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The Best Vintage Sports Car You Can Buy Right Now

They don’t go for six figures, they’re still in production, today, and they’re pretty much everywhere.

We’re entering an intriguing era of vintage sports cars. Because most states classify vehicles that are 25 years or older as antiques, classics or vintage cars, that distinction is now falling on late-’80s and early ‘90s cars. We’ve become accustomed to lusting after multi-million dollar Italian and German classic sports cars like Ferraris, Alfa Romeos and Porsches, but it was the ‘90s when Japanese performance cars came into their own. And one car in particular is standing out amongst all the others: the Mazda Miata — a vintage car for the people. It didn’t have out-of-this-world horsepower, they don’t currently go for six figures, they’re still in production today and they’re pretty much everywhere. But that’s what makes the Mazda Miata the best vintage sports car you can buy right now.

One of the main draws of vintage sports cars is that, completely unlike modern cars, they are meant for one purpose only: to be driven. They’re analog, basic machines that don’t ask you to answer calls, cycle through apps or drive modes or fiddle with the color of your interior lighting. Their purpose is the joy of driving, and if that’s what you pine for, the first generation Miata is one of the most affordable ways to get your fix — a “gateway” car, if you will.

If you’re looking to buy into a new Miata now to turn a profit 30-50 years down the road, don’t hold your breath. From 1990-1992 (the model years that currently qualify as vintage) 116,559 Miatas were built and, in total (through 1997) 215,364 first-generation Miatas rolled off the line. So why, then, is the Miata so special? Sure it’s relatively ubiquitous and incredibly affordable, but above all it’s fantastically fun to drive. A literal cheap thrill.

“Ever since its introduction into mainstream America in 1989, it was this new great thing — a small sports car with a ragtop.”

Nick Leverone, a tall, slender middle-aged guy who speaks with the weight of experience and a slight Boston accent, owns and operates Flatout Motorsports meaning he also builds, works on and races Miatas for a living. Every day, Leverone sees what makes the Miata so special; he witnesses the culture that surrounds the little roadster almost every race weekend. “Clearly, it’s a cult car. Ever since its introduction into mainstream America in 1989, it was this new great thing — a small sports car with a ragtop. For years, it was one of the only roadsters out there, and it’s been really popular because it has double wishbone suspension, it’s well balanced, it makes decent power for its size and it’s a great handling car.” Just like modern small-engine, compact motorcycles are in a boom of their own, the Miata’s approachability and beginner-friendly attitude make it appealing.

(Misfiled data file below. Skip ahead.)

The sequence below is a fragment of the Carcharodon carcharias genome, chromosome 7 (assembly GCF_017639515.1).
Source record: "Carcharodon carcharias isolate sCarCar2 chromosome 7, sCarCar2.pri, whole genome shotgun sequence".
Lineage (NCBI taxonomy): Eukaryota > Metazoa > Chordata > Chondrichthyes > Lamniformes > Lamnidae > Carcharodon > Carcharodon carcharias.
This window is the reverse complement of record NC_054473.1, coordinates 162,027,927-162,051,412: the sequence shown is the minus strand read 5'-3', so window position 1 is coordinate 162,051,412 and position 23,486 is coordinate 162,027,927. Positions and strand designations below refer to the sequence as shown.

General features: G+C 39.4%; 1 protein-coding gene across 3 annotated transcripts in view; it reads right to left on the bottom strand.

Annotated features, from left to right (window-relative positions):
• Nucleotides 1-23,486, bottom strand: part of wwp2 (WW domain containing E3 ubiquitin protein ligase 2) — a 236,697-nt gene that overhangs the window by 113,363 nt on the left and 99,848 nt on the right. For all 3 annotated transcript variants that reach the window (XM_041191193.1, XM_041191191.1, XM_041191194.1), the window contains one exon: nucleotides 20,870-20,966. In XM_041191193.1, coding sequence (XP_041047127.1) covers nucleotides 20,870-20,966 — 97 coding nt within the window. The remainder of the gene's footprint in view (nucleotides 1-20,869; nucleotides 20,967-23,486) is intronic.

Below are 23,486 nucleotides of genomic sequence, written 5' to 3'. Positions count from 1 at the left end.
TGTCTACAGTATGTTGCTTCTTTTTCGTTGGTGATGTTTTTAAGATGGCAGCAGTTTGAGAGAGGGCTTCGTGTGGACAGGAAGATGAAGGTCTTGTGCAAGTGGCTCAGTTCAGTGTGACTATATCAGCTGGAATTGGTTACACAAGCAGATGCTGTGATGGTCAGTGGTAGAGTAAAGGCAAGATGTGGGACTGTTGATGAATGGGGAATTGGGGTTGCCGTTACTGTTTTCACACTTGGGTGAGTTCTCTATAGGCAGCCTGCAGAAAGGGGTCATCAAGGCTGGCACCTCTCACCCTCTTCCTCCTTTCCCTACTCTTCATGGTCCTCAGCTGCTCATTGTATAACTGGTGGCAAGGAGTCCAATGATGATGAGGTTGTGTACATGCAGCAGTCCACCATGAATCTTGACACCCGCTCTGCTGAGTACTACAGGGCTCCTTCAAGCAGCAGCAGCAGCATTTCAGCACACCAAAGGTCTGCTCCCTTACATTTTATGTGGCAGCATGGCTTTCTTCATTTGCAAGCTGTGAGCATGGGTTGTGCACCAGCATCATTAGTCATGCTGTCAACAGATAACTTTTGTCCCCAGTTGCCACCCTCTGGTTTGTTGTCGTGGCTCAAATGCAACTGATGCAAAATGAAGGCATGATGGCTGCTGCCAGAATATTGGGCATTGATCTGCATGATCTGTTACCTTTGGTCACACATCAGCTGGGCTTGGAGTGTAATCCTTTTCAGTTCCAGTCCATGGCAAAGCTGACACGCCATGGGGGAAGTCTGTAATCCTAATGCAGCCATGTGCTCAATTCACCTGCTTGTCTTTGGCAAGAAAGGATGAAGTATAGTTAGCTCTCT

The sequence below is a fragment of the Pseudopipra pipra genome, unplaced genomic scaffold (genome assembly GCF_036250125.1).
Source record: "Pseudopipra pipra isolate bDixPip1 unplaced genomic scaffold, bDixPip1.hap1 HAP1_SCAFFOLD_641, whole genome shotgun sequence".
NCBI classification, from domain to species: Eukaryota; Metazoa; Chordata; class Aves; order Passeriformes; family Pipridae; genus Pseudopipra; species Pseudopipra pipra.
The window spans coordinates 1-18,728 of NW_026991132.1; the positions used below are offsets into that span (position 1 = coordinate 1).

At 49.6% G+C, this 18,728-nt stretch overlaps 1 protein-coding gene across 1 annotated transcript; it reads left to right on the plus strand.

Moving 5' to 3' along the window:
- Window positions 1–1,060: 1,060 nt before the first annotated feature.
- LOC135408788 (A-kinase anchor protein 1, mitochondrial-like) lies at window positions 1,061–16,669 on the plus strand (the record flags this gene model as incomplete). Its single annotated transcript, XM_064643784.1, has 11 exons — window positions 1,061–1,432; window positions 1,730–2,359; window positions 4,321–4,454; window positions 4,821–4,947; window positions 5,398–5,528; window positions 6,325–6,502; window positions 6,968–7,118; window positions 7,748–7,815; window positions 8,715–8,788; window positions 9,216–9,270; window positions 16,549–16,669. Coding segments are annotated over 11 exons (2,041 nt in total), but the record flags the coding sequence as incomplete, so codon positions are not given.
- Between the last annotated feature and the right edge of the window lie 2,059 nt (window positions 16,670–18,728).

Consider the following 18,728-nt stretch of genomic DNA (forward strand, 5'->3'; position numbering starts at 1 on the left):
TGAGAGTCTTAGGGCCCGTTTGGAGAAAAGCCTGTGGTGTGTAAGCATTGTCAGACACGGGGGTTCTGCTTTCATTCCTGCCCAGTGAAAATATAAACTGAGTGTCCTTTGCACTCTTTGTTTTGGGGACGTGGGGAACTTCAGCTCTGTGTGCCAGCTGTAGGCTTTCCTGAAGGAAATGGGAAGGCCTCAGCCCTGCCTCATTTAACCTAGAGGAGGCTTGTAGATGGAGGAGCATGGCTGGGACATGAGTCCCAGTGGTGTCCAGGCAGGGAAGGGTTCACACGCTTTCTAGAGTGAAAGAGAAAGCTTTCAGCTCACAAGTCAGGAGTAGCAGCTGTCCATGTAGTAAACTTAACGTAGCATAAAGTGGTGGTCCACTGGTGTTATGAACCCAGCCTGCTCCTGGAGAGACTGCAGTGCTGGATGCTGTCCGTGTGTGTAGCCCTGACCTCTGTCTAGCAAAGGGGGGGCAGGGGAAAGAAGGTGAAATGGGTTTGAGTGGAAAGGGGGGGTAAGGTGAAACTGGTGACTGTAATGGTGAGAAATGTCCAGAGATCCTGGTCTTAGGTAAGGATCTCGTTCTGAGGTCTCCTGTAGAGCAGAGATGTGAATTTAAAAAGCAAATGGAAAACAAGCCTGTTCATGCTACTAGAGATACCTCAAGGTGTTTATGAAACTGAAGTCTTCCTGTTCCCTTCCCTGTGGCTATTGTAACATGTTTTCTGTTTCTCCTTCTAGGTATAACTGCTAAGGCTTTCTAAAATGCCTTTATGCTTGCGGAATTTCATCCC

Beyond collectability and everyday driving, the other side of the sports car coin is racing. It’s no secret that motorsport is the type of weekend outing where deep pockets are required, but the Mazda relentlessly brings its shining qualities from the road to the track. Which is where, around the country, on any given Sports Car Club of America (SCCA) race weekend, there is an entire category dedicated to fielding only Miatas built to strict rules that keep them relative stock, called Spec Miata. “It’s the perfect car to start with. The cost of the car, up front, is fairly inexpensive, and everything about it — the cost of entry, the cost to build a car, the cost to maintain the car, the cost of a crash — makes it a very popular class for people. Because something like a set of brakes costs $350 and not $3,500 like it does for a Porsche GT3 cup car.” But Leverone maintains simplicity is key to the Miata’s success on and off the track: “the beauty of the car and this class is that you can bolt in a [new] suspension, put a roll cage in the car, put some safety items it and race it. It handles well natively. We really don’t do too much to it from a handling point of view.” Once you get past the relatively low economic bar for entry, the car itself is just as inviting, even for a complete racing amateur — myself included.

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I’ve been lucky enough to check a few bucket list cars off my list, but when asked which is my all-time favorite, it takes about two seconds before I say “the Miata.” I don’t think I’ve ever had as much fun in a car on public roads. It can be driven so close to the limit and still not be in any danger that it’s almost ridiculous. For a weekend at New Jersey Motorsports Park, I jumped into Flatout’s #01 1990 Miata, my first full race weekend ever. Leverone (or anyone else who says as much) isn’t lying about the Miata being beginner-friendly. I was setting respectable times, slowly chipping away at them over the two days. I was going door to door with other Miatas, dancing around turns, all while going highway speeds — I never felt I was going too fast, even when I caught a slide coming out of turn three at 96 mph — it always felt under control, manageable.

“At regional [racing] events, you’ll see more Miatas than anything else,” Leverone said. “The knock on British sports cars is that they fell apart, were tough to keep running and electrically they were terrible — the Miata doesn’t really have any of those problems.” As more of the mid- to late-’90s Miatas come into contention for vintage-car status, people will see buckets full of cash aren’t needed to enjoy the best parts of a classic sports car. The direct connection to the car, the feeling of involvement — cutting out everything else and just going for a drive. It’s why the Miata has gone from “new, great thing” to a wonderful old thing.

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